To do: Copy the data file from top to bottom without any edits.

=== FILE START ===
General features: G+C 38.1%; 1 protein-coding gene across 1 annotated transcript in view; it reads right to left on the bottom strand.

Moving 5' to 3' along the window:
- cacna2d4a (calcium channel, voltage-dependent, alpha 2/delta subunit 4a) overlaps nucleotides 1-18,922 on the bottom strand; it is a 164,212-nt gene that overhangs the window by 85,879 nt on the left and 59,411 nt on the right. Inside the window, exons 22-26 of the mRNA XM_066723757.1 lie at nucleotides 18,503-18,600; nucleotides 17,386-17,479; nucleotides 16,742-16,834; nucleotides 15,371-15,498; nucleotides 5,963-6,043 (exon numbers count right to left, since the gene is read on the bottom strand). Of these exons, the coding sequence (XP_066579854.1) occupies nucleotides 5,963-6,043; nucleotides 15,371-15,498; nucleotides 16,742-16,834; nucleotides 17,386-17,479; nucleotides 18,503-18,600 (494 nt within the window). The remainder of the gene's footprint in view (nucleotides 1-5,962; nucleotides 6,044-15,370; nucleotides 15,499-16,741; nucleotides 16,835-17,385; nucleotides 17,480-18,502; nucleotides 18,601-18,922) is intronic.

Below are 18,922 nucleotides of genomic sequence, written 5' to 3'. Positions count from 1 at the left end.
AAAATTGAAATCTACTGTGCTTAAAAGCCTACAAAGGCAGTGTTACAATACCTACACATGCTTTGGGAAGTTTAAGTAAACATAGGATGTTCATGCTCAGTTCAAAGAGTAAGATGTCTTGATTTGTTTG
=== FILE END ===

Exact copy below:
General features: G+C 38.1%; 1 protein-coding gene across 1 annotated transcript in view; it reads right to left on the bottom strand.

Moving 5' to 3' along the window:
- cacna2d4a (calcium channel, voltage-dependent, alpha 2/delta subunit 4a) overlaps nucleotides 1-18,922 on the bottom strand; it is a 164,212-nt gene that overhangs the window by 85,879 nt on the left and 59,411 nt on the right. Inside the window, exons 22-26 of the mRNA XM_066723757.1 lie at nucleotides 18,503-18,600; nucleotides 17,386-17,479; nucleotides 16,742-16,834; nucleotides 15,371-15,498; nucleotides 5,963-6,043 (exon numbers count right to left, since the gene is read on the bottom strand). Of these exons, the coding sequence (XP_066579854.1) occupies nucleotides 5,963-6,043; nucleotides 15,371-15,498; nucleotides 16,742-16,834; nucleotides 17,386-17,479; nucleotides 18,503-18,600 (494 nt within the window). The remainder of the gene's footprint in view (nucleotides 1-5,962; nucleotides 6,044-15,370; nucleotides 15,499-16,741; nucleotides 16,835-17,385; nucleotides 17,480-18,502; nucleotides 18,601-18,922) is intronic.

Below are 18,922 nucleotides of genomic sequence, written 5' to 3'. Positions count from 1 at the left end.
AAAATTGAAATCTACTGTGCTTAAAAGCCTACAAAGGCAGTGTTACAATACCTACACATGCTTTGGGAAGTTTAAGTAAACATAGGATGTTCATGCTCAGTTCAAAGAGTAAGATGTCTTGATTTGTTTG